Member and neighbour States

A highly sensitive election

On October 1st, Georgia will elect its new Parliament in a very strained and harsh internal context. Mikheil Saakashvili, the incumbent president, is clearly contested and the opposition wants to take advantage of this to make the election a pro- or anti-Saakashvili referendum. Nonetheless, behind this tension, there is a country still divided between its big Russian neighbour and a European Union it desires and which is going to analyse the results with attention. Point of view. 

This Monday, Georgians are going to polls to elect their national Parliament in a very strained national and political context.

A former Soviet republic and taking advantage of the dismantlement of the Eastern Bloc and the USSR in 1991 to recover its independence, Georgia has still been looking for a certain geopolitical and internal stability, even more since 2008 and the war with Russia who left the country exhausted. This war had important aftermath at the political level, in particular for the President, Mikheil Saakashvili, as some people wondered about the legitimacy of his policy of getting closer to the European Union and NATO as he wants to join them.

If currently, the United National Movement (the Head of State’s party) is still ahead in the opinion polls, the atmosphere seems to be more and more strained and the distrust towards the power stronger and stronger. Indeed, Mikheil Saakashvili is facing to a heteroclite opposition – led by the very rich business man, Bidzina Ivanishvili, reputed to be close to Russia – who questions his authoritarian power. On the contrary, the presidential movement accuses Georgian Dream (the Ivanishvili coalition gathering nationalistic parties and former supporters of Saakashvili) of sowing confusion in the population’s mind and of wanting to link the country closer to Russia.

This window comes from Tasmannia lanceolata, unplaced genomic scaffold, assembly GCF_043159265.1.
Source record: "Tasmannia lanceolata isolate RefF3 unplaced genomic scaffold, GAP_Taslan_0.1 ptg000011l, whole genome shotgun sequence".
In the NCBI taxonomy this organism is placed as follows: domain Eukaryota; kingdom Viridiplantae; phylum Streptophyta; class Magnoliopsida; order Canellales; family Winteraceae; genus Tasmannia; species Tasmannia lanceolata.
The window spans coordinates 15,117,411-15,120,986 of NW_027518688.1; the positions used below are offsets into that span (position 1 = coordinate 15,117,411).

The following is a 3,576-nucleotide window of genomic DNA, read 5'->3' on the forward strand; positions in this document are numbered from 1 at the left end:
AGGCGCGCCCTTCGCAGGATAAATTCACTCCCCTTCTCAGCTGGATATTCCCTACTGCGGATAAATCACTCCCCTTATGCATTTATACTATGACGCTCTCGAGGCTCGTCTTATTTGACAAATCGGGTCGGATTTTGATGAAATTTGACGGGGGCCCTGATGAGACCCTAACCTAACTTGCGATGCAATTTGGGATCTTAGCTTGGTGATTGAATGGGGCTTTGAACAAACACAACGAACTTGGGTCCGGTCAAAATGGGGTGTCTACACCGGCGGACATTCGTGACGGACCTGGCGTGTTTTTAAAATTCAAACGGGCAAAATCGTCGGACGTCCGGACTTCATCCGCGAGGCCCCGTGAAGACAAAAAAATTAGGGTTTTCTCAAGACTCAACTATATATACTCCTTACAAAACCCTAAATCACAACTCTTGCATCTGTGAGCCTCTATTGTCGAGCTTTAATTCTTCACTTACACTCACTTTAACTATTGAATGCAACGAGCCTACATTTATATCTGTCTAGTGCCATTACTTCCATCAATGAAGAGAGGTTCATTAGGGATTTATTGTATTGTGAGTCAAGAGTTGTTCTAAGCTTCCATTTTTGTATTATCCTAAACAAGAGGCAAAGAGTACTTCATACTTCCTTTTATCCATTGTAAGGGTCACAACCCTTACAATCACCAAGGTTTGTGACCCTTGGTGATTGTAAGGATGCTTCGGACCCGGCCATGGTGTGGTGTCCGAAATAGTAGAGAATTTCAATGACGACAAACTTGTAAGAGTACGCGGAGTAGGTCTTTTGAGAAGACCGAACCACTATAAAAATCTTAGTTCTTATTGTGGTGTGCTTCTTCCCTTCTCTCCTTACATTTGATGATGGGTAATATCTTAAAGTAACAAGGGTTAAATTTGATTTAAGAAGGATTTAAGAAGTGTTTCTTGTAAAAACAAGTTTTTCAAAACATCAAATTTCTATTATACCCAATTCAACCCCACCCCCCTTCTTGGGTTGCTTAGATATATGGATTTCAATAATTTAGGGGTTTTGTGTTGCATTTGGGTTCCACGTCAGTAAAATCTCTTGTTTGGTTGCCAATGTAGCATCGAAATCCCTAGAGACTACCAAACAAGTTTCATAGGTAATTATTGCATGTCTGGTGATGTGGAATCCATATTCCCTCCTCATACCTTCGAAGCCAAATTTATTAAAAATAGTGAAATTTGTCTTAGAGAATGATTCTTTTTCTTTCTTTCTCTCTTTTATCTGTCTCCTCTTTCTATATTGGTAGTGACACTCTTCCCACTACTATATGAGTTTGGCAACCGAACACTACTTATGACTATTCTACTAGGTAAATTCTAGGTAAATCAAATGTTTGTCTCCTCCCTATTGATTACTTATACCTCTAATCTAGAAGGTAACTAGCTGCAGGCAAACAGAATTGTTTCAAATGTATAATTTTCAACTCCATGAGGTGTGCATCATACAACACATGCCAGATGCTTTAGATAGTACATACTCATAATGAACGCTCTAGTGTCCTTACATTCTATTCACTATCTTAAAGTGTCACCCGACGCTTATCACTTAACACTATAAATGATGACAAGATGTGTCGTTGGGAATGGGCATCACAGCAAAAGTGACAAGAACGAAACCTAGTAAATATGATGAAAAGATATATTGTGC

The outgoing president’s personality is one of the main stakes of the campaign insofar as he polarizes tensions. This ambivalent person is put forward by the opposition who wants to transform this election in a referendum pro- or anti-Saakashvili. The man, symbol of the 2003 Rose Revolution and President since 2004, disappointed a lot of Georgians who now question his personal way of governing but also the omnipotence of his party who has nearly 80% of the seats in the Parliament. Opposite to him, Georgian Dream wishes to federate all the disappointed of the current president and to capitalize on the current dissatisfaction to get the power and force Saakashvili to step down. This hypothesis does not seem to scare the President’s party though it nonetheless warns Georgians against a probable victory of the opposition, which would be an impact on the fragile equilibrium of the country and its pro-occidental policy.

In fact, it must be reminded – and this is the other point of the current campaign – that the country attracts the attention of Russia, the United States and the European Union because of its geographical position. Located in the heart of Caucasus, Georgia is a strategic State that, during a while, hesitated between Russia and the West even if Saakashvili has been leading, since he is at power, a blatant pro-Western policy. Such a position sparks off a lot of ambitions and important stakes on an internal level as well as on an external one, and heavily weighs on this very electric electoral campaign. Thus, a probable rapprochement with Russia, advocated by Ivanschvili, is clearly rejected by those who fear a loose of independence for Georgia, a lot of Georgians keeping in mind the war of 2008.

It is a very sensitive ballot for the incumbent Georgian President who stakes his all to keep the power, accusing the opposition to prepare unrest just after the first known results. Twenty one years after recovering its independence, Georgia is still experiencing important jolts and seems to hesitate between a pro-Western and a pro-Russian path, like other ex-USSR Republics. The polarization of the Georgian political life and election on President Saakaschvili is a good indicator and it seems to be obvious that the electoral results will be studied in detail by the EU, in the framework of its Neighbourhood Policy.

Gilles Johnson

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